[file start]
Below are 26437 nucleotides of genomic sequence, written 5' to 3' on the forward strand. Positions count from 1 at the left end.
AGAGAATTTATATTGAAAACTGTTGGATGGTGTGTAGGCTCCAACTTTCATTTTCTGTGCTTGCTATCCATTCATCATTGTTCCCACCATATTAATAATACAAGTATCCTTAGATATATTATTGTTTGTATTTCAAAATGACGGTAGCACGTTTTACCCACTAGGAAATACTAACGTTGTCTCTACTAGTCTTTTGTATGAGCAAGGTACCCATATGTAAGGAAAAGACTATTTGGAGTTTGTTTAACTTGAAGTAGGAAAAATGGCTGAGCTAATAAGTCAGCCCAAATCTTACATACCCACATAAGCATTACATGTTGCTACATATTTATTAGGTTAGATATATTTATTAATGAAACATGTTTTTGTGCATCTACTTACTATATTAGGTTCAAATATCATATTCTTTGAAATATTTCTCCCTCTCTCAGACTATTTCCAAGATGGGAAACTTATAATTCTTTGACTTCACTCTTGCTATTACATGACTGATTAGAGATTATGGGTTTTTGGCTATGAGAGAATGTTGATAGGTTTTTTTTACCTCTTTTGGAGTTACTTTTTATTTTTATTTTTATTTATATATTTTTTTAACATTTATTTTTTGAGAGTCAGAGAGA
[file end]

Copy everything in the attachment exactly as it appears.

Below are 26437 nucleotides of genomic sequence, written 5' to 3' on the forward strand. Positions count from 1 at the left end.
AGAGAATTTATATTGAAAACTGTTGGATGGTGTGTAGGCTCCAACTTTCATTTTCTGTGCTTGCTATCCATTCATCATTGTTCCCACCATATTAATAATACAAGTATCCTTAGATATATTATTGTTTGTATTTCAAAATGACGGTAGCACGTTTTACCCACTAGGAAATACTAACGTTGTCTCTACTAGTCTTTTGTATGAGCAAGGTACCCATATGTAAGGAAAAGACTATTTGGAGTTTGTTTAACTTGAAGTAGGAAAAATGGCTGAGCTAATAAGTCAGCCCAAATCTTACATACCCACATAAGCATTACATGTTGCTACATATTTATTAGGTTAGATATATTTATTAATGAAACATGTTTTTGTGCATCTACTTACTATATTAGGTTCAAATATCATATTCTTTGAAATATTTCTCCCTCTCTCAGACTATTTCCAAGATGGGAAACTTATAATTCTTTGACTTCACTCTTGCTATTACATGACTGATTAGAGATTATGGGTTTTTGGCTATGAGAGAATGTTGATAGGTTTTTTTTACCTCTTTTGGAGTTACTTTTTATTTTTATTTTTATTTATATATTTTTTTAACATTTATTTTTTGAGAGTCAGAGAGA